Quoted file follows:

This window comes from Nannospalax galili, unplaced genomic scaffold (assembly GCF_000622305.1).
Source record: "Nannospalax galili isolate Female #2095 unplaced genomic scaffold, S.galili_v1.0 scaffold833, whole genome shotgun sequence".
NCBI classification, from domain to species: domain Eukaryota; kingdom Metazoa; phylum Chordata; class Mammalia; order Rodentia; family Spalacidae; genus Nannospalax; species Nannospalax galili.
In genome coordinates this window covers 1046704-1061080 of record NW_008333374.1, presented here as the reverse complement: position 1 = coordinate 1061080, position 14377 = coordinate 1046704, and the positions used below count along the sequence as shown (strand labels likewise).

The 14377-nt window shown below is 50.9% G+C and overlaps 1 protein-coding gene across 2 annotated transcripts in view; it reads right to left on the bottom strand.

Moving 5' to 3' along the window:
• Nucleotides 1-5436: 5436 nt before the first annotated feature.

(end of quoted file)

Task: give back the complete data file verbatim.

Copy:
This window comes from Nannospalax galili, unplaced genomic scaffold (assembly GCF_000622305.1).
Source record: "Nannospalax galili isolate Female #2095 unplaced genomic scaffold, S.galili_v1.0 scaffold833, whole genome shotgun sequence".
NCBI classification, from domain to species: domain Eukaryota; kingdom Metazoa; phylum Chordata; class Mammalia; order Rodentia; family Spalacidae; genus Nannospalax; species Nannospalax galili.
In genome coordinates this window covers 1046704-1061080 of record NW_008333374.1, presented here as the reverse complement: position 1 = coordinate 1061080, position 14377 = coordinate 1046704, and the positions used below count along the sequence as shown (strand labels likewise).

The 14377-nt window shown below is 50.9% G+C and overlaps 1 protein-coding gene across 2 annotated transcripts in view; it reads right to left on the bottom strand.

Moving 5' to 3' along the window:
• Nucleotides 1-5436: 5436 nt before the first annotated feature.